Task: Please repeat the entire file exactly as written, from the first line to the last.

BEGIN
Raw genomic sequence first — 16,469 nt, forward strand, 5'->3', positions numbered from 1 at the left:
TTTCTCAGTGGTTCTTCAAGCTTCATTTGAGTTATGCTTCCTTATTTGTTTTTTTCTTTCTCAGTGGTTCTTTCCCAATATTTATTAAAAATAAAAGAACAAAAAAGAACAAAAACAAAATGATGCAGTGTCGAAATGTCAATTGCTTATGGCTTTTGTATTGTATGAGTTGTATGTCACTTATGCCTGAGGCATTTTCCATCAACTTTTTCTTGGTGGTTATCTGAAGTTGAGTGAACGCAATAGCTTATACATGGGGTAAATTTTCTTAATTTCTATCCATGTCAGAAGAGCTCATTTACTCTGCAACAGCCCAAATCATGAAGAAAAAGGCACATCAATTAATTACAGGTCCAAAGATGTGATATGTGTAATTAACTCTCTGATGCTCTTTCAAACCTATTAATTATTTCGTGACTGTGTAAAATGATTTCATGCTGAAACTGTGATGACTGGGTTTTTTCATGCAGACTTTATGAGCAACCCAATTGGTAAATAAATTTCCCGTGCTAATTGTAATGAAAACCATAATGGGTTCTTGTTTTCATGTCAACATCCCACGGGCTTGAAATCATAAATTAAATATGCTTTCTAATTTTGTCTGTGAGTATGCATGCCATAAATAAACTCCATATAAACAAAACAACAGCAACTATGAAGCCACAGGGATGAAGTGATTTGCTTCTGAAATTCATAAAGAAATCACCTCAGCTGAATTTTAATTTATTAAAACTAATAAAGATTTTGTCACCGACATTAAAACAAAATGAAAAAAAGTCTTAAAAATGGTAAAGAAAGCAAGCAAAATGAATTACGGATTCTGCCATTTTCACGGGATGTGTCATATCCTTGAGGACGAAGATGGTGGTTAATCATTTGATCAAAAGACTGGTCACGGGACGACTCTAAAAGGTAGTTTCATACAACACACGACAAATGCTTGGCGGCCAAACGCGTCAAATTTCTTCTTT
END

Raw genomic sequence first — 16,469 nt, forward strand, 5'->3', positions numbered from 1 at the left:
TTTCTCAGTGGTTCTTCAAGCTTCATTTGAGTTATGCTTCCTTATTTGTTTTTTTCTTTCTCAGTGGTTCTTTCCCAATATTTATTAAAAATAAAAGAACAAAAAAGAACAAAAACAAAATGATGCAGTGTCGAAATGTCAATTGCTTATGGCTTTTGTATTGTATGAGTTGTATGTCACTTATGCCTGAGGCATTTTCCATCAACTTTTTCTTGGTGGTTATCTGAAGTTGAGTGAACGCAATAGCTTATACATGGGGTAAATTTTCTTAATTTCTATCCATGTCAGAAGAGCTCATTTACTCTGCAACAGCCCAAATCATGAAGAAAAAGGCACATCAATTAATTACAGGTCCAAAGATGTGATATGTGTAATTAACTCTCTGATGCTCTTTCAAACCTATTAATTATTTCGTGACTGTGTAAAATGATTTCATGCTGAAACTGTGATGACTGGGTTTTTTCATGCAGACTTTATGAGCAACCCAATTGGTAAATAAATTTCCCGTGCTAATTGTAATGAAAACCATAATGGGTTCTTGTTTTCATGTCAACATCCCACGGGCTTGAAATCATAAATTAAATATGCTTTCTAATTTTGTCTGTGAGTATGCATGCCATAAATAAACTCCATATAAACAAAACAACAGCAACTATGAAGCCACAGGGATGAAGTGATTTGCTTCTGAAATTCATAAAGAAATCACCTCAGCTGAATTTTAATTTATTAAAACTAATAAAGATTTTGTCACCGACATTAAAACAAAATGAAAAAAAGTCTTAAAAATGGTAAAGAAAGCAAGCAAAATGAATTACGGATTCTGCCATTTTCACGGGATGTGTCATATCCTTGAGGACGAAGATGGTGGTTAATCATTTGATCAAAAGACTGGTCACGGGACGACTCTAAAAGGTAGTTTCATACAACACACGACAAATGCTTGGCGGCCAAACGCGTCAAATTTCTTCTTT